After this conversion and merger of AEM sling features, AEM image is started as container to initialise it’s segment store. Once the instance is initialising it’s stopped and Apache Jackrabbit Oak maintenance is executed, first checkpoint then compact. Once this is done both docker images are uploaded to Adobes Docker Image Repository. And this same process repeats for Publish images changing runmode=publish in the process. At the end of this process which takes around 10-15 min to run you end up with Author and Publish images sizing at 4GB each.
Deploy to Dev
Deploy phase starts with downloading content packages that were isolated in previous phase. Followed by starting and waiting for Author instance, at which is tries to install downloaded packages into the instance and stop the instance on completion.
After this next process start the author and runs a bunch of bash scripts, that enable features, nodestore, blobstore, logging, set admin password validate and link license key. After this AEM is started once again and once ready is stopped and Oak Indexes are regenerated.
After this 10+ min step that instance is started again and marked as available for use, which is not recoded in logs and must be an extra step outside of the pipeline.
As you can see this is straight forward pipeline that just works. Lets discuss the obvious question that is at the top our mind right about now. What’s missing?
AEM SaaS Pipelines What’s missing
Well as this is hosted on AEM there will be a few CI/CD limitations. Limitations are good as they provide less distraction and an opportunity to improve. Here are the things that we find missing so far, they are not deal breakers but good to keep on the back of your mind.
Git Peer Review Workflow
Adobe Git is only a URL to which you push your code, these days all development should revolve around Pull Request Approval process. Covering benefits of this is not required as they are covered in great depth in many articles.
To enable this process to happen on your projects you will need to use external Git repo and manage code reviews there before you publish this final code into Adobe Git.
This is a small inconvenience and it’s readily fixed seeing as all companies these days have a form of Git and in cases where that’s not the case, GitHub, Bitbucket and Gitlab all support this process for free. Additionally, these tools have built in pipeline tools that will help you to push code to Adobe Git.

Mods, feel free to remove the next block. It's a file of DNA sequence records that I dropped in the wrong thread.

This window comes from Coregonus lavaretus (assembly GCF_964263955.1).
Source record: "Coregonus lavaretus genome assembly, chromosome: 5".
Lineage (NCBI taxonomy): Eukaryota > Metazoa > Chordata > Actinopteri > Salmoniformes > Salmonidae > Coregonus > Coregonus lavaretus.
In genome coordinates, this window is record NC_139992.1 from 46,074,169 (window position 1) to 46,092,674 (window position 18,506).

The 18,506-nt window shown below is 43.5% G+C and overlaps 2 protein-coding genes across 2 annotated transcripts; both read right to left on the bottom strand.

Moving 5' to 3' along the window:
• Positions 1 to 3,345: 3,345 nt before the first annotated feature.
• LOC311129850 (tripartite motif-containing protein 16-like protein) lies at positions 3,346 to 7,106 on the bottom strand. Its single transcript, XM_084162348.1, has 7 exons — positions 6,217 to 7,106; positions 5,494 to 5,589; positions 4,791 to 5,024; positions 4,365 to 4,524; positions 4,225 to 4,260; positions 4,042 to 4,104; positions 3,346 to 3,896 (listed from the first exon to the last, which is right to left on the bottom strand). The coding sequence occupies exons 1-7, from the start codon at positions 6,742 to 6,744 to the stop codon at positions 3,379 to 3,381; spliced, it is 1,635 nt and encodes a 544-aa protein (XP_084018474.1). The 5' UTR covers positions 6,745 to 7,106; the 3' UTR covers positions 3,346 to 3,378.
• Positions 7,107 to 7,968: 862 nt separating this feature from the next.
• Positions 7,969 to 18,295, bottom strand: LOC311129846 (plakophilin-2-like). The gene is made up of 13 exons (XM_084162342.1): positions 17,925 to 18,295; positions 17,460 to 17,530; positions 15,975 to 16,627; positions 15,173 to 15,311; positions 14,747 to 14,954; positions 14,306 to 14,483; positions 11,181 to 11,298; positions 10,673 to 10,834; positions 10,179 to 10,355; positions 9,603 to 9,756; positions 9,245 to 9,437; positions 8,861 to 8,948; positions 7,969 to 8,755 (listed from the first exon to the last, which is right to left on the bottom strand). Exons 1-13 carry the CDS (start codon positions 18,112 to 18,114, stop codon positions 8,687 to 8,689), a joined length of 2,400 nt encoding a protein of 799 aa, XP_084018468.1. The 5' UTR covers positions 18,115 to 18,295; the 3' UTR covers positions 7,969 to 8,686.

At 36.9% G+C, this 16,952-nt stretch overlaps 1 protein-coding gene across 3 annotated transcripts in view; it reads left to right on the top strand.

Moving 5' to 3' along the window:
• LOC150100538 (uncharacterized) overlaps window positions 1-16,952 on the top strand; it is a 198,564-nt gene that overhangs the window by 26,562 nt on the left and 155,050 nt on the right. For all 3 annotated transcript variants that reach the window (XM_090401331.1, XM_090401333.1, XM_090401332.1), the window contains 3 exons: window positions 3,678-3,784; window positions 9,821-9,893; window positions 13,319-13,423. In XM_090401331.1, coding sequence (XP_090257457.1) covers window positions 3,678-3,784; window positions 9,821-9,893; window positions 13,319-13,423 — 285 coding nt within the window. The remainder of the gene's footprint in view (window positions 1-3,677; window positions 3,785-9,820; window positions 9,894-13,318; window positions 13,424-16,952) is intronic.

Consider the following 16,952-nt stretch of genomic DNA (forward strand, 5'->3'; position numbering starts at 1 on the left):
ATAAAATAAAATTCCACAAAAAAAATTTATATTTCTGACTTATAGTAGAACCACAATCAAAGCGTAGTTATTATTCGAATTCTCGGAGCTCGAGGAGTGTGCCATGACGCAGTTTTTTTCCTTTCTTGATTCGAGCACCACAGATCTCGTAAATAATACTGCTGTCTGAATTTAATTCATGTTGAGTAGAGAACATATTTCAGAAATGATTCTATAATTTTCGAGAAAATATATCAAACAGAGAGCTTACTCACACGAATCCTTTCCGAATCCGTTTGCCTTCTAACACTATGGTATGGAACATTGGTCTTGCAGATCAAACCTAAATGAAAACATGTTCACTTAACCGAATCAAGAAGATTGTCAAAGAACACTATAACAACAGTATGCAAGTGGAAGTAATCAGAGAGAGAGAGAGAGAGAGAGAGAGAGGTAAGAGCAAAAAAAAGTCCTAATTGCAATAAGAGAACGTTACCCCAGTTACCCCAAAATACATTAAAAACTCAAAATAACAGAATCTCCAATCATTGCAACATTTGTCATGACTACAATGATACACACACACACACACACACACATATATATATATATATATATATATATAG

Automated Functional testing
Screenshot testing using Selenium or other testing tools is not in and you would need to cater for that yourselves. Most obvious reason for this as there is no one way of doing this and everyone does what they need for their situation.
Additionally, current Deploy pipelines are fixed to a specific flow which you cannot change. This means that in cases where you need to do automated functional testing you would need to do this using external pipeline.
Potentially you could just run your automation test tool of choice manually against a Dev instance in the Adobe environment. But in cases where you would like this to be automated you would have followed another approach.
One approach could be is to still have external Git repo and a pipeline that could build and test code and on success push it to Adobe Git for release to Dev cycle. This would be an ok mechanism as you could do this free on GitHub using containers see Exhibit 1 that runs in GitHub Actions pipeline. Plus, you would get PR ability.
No Git LFS
If you are using Git Lfs you going to need to revert to plain git as there is not Git Lfs in Adobe’s Git and you will end up publishing pointers to your images into AEM.
No Felix Console
There is no Felix Console, but there is a brand-new custom Developers Console that provides very limited tools that you might use.
Standard Felix console does have a lot of features and some can cause a few issues so it’s no surprise it’s not available and have been replaced with a tool that allows you download that for review.
Here are some of the available screens, Status screen will be your main go-to console to download content of some frequently used Felix console.
As this is an Adobe’s work in progress and the masterpiece is not finished yet, it’s expected that new features will be added as adoption grows.
It will not take you long to get used to all the options and you will soon be longing for this simplicity in everything. Alternatives experiences to this are far more complicated and although they are fun to create, they can divert your attention and that you need not to do anymore!
From development perspective there are a lot of features that you will not see migrated which is a good thing, as Adobe’s engineers have a good handle on what is used and it’s usefulness beyond just being there part of a legacy.
So, we hope you have had just enough content to give you a quick overview and excite you to jump on board.
There is a whole array of documentation available at your favourite site in the Experience Manager Cloud Manager Help section, explore the new capability that is at your disposal and review official docs if you get stuck.
As always if you want more drop us a line, checkout the code and submit some issues if you find any.